Stand up for facts and support PolitiFact.
Now is your chance to go on the record as supporting trusted, factual information by joining PolitiFact’s Truth Squad. Contributions or gifts to PolitiFact, which is part of the 501(c)(3) nonprofit Poynter Institute, are tax deductible.
I would like to contribute
An old photograph of former Vice President Joe Biden has been circulating online as some social media users try to tie the Democratic presidential candidate to the KKK.
"Biden with the Grand wizard of the KKK," the Aug. 9 post says. "So who again is playing you, lying to you, using you for the votes, Creators of the KKK, opposed civil right (sic) of blacks. Yup thats (sic) the Democratic party."
The black and white photo beneath the words shows Biden holding hands with then-Democratic U.S. Sen. Robert Byrd of West Virginia, who the post identifies as a "KKK leader."
The post, which had been shared more than 1,400 times by Aug. 15, was flagged as part of Facebook’s efforts to combat false news and misinformation on its News Feed. (Read more about our partnership with Facebook.)
The image is authentic. It was shot by Associated Press photographer Bob Bird in October 2008 as Biden, then a Democratic senator from Delaware and Barack Obama’s Democratic vice presidential candidate, attended a campaign rally in downtown Charleston, W. Va. Also in the photo are the state’s then-Gov. Joe Manchin and then-U.S. Sen. Jay Rockefeller, also a West Virginia Democrat.
When Byrd died in 2010, he had served in the Senate longer than anyone else; the New York Times described him as "a pillar of Capitol Hill." In a statement, then-President Barack Obama called him "a voice of principle and reason." Biden said Byrd was "a dear friend."
He was also once a member of the Ku Klux Klan.
"It has emerged throughout my life to haunt and embarrass me and has taught me in a very graphic way what one major mistake can do to one’s life, career, and reputation," Byrd wrote in a 2005 memoir.
In West Virginia in the 1940s — late 1941 or early 1942, according to Byrd’s memoir — he organized and led a 150-member chapter, or "Klavern," of the Klan as the "Exalted Cyclops." In Klan hierarchy, according to Slate, each Klavern is led by an Exalted Cyclops typically elected by his fellow Klansmen. The Exalted Cyclops reports to a "Grand Giant" (provincial leader), "Grand Dragon" (state director) and "Grand Wizard" (national chair).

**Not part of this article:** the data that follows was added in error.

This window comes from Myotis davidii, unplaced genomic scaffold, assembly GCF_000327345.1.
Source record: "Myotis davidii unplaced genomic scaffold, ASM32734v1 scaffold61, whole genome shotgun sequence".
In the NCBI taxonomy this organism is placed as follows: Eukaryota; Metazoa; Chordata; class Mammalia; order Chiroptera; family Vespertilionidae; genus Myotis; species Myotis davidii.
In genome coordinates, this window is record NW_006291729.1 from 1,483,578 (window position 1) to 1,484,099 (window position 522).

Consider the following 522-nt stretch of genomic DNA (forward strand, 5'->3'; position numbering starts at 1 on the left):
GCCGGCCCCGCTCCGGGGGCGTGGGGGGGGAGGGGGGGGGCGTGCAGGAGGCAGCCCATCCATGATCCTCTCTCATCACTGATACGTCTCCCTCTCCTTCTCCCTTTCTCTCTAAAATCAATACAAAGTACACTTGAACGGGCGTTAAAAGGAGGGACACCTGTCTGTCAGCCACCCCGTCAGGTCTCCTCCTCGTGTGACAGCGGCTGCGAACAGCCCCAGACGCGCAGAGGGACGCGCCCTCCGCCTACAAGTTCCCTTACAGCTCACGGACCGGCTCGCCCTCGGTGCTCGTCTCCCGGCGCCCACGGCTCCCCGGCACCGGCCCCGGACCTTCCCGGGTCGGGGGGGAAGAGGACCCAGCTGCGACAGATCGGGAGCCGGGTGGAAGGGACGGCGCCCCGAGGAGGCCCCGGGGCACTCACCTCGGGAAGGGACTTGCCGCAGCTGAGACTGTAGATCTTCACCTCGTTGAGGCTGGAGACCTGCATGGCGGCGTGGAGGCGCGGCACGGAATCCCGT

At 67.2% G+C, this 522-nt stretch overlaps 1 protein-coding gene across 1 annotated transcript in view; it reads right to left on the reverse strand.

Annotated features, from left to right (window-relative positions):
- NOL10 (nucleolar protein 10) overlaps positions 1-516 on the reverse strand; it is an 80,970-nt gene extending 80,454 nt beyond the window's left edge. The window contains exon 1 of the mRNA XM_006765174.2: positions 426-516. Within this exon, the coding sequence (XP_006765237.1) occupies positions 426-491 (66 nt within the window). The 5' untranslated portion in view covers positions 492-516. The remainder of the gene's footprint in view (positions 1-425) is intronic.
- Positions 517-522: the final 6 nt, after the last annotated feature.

In his book, Byrd says he worked as a recruiter, or "Kleagle," for the Klan until early 1943 and then left the state for a welding job in Baltimore. He returned to West Virginia after World War II ended and sent a letter in 1945 to Theodore Bilbo, a Democratic senator and segregationist from Mississippi, complaining about efforts to integrate the military.
"Rather I should die a thousand times, and see Old Glory trampled in the dirt never to rise again, than to see this beloved land of ours become degraded by race mongrels," he wrote.
He was elected to the West Virginia House of Delegates the following year and again in 1948. In 1950, he was elected to the state Senate and in 1952, he ran for the U.S. House of Representatives. It was then that political opponents revealed his former ties to the KKK, according to a 2005 article in the Washington Post titled "A Senator’s Shame." Byrd acknowledged he belonged to the Klan from "mid-1942 to early 1943" and said he joined "because it offered excitement and because it was strongly opposed to communism."
He said he quit after a year but contemporaneous newspaper accounts and letters show that Byrd was involved with the Klan throughout much of the 1940s, according to the Washington Post. In 1946, for example, he said in a letter to the Grand Wizard that "the Klan is needed today as never before, and I am anxious to see its rebirth here in West Virginia."
Still, Byrd won his election and "then spent decades apologizing for what he called a ‘sad mistake,’" according to the Times. His civil rights record is mixed. He voted for civil rights legislation in 1957 and 1960 but he filibustered against the 1964 Civil Rights Act because he said the measure infringed on states’ rights. He said he voted against the 1965 Voting Rights Acts and its renewal in 1970 for the same reason. After becoming a party leader, he consistently supported civil rights legislation and he backed Obama’s presidential bid, as seen in the photo used in the Facebook post.
The Facebook post claims that Joe Biden was photographed with Robert Byrd, Grand Wizard of the KKK. That exaggerates Byrd’s role in the KKK.
In the 1940s, Byrd organized and led a local Klan chapter as its Exalted Cyclops, but he wasn’t a Grand Wizard. And he ultimately renounced his views from that period of his life though his past and former ties to the KKK were raised throughout the rest of his life.
By the time this photo of Byrd and Biden was taken, Byrd’s public expressions of regret and shame over his earlier involvement in the KKK was well-documented and often-repeated.
We rate this Facebook post Mostly False.
Facebook post, Aug. 9, 2019
AP Images, photo of Joe Biden and Robert Byrd, Oct. 24, 2008
The New York Times, "Robert C. Byrd, a pillar of the Senate, dies at 92," June 28, 2010
The White House, "President Obama on the loss of Senator Robert Byrd: ‘A voice of principle and reason,’" June 28, 2010
Politico, "Sen. Robert Byrd endorses Obama," May 19, 2008
The Washington Post, "A senator’s shame," June 19, 2005
Slate, "What does an Exalted Cyclops do?" June 30, 2010
Read About Our Process
In a world of wild talk and fake news, help us stand up for the facts.